Wednesday, June 16, 2010

Depression is a fat liar. Also, it has bad hair.

I got into a fight with my husband the other day. One of those stupid fights everyone gets into sometimes, where it starts out about whose turn it is to empty the dishwasher and the next thing you know, you're maligning one another's cultural upbringing. It was stupid and unwarranted and is sure to be repeated at least once in our life, because that's the way it is when you share your life with someone. You piss each other off sometimes.

But while we were in the midst of all this, he stormed off, and I sobbed, suddenly confronted with a terrible realization: There is no one in this world who loves me unconditionally. There is no one who would love me no matter what. I sat there for a while, thinking through the people in my life and realizing, as I considered them one by one, that one of the reasons I don't stand up for myself is because if I don't keep them happy, they'll leave. Sure, my kids love me pretty much unconditionally, but that doesn't count. They will (as they are supposed to) grow up and move on to a more complicated relationship with me, one more like the (I now realized conditional) relationships I have with my parents.

It was the kind of moment that just shatters you, when you realize that you are, fundamentally, alone. I couldn't believe that this was true, at the same time that I couldn't believe I'd taken so long to see it. And now I was faced with the choice of whether to keep everyone in my life happy and keep them around, or whether I ought to try to make the tough choices, taking the chance that they--my husband, my sister, my mom--would decide they'd just had enough and leave.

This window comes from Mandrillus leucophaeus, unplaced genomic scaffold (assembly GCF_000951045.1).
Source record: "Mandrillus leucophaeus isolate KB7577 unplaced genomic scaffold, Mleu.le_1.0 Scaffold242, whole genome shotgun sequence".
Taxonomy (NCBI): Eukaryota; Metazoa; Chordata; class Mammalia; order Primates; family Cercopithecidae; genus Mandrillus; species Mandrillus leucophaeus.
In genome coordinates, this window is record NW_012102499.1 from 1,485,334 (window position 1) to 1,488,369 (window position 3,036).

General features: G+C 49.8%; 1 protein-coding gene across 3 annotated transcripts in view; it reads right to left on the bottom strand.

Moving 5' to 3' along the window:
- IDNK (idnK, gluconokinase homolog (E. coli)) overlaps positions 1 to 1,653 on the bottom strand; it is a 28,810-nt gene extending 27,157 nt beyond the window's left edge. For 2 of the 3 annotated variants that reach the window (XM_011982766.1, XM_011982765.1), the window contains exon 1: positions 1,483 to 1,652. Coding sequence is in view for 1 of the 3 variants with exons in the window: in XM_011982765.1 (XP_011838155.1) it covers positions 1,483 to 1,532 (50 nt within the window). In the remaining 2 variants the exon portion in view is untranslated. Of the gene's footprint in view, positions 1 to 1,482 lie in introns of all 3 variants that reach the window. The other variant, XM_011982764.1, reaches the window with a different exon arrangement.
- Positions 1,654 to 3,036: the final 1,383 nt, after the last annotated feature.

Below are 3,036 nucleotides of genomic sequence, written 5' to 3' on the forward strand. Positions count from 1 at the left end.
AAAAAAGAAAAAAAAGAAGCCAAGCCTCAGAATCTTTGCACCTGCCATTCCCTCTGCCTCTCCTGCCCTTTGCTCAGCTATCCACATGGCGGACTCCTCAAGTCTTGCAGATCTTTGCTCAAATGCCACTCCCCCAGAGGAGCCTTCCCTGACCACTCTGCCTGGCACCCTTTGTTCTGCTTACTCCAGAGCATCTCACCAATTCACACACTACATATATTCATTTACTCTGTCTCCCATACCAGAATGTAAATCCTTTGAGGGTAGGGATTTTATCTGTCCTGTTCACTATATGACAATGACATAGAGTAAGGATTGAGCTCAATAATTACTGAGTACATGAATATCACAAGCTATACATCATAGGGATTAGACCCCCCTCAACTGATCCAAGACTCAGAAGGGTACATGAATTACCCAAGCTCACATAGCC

That was my evening.

Then a few hours later, when things had calmed down and we'd done all the "I'm sorry I was such an ass" and the "I'm sorry I was such a jerk" and everyone loved one another again, I couldn't help but poke at that wound, like sticking my tongue in the hole left by a lost tooth. You know it's going to hurt like the devil, but you can't help exploring in there. And you know what? There was no hole. That realization, so obvious at the time, was completely gone. Yes, we piss each other off. Yes, we have hard times, all of us, in all our relationships. And sure, there are some relationships that I know wouldn't make it through a test. But that's not true of my most important relationships. When we say we love one another unconditionally, we mean it. And instead of feeling sorry for myself, I ought to be grateful that I have so many people who do love me.

That's one of the lousy things about having depression. It makes me feel like a loser sometimes, like someone who just couldn't hack life and went running to get the diagnosis du jour and some pills. When that happens, I sometimes quit taking those pills, because, hey, I'm better than that. But inevitably, something happens that reminds me why I have that diagnosis. Because when depression gets ahold of me, I lose all perspective. I'm just so glad that I got it back. And now, instead of feeling like melting into a puddle of self-pity, I feel like calling Depression on the phone and telling it that no one loves it, and hey, how does that feel? And also, it has a big butt. And it's not as smart as it thinks it is.

There will be more bad times, because there always are, whether or not we have depression to deal with. But I'm grateful, today, for the ability to see that Depression tells you lies, and you don't have to believe them.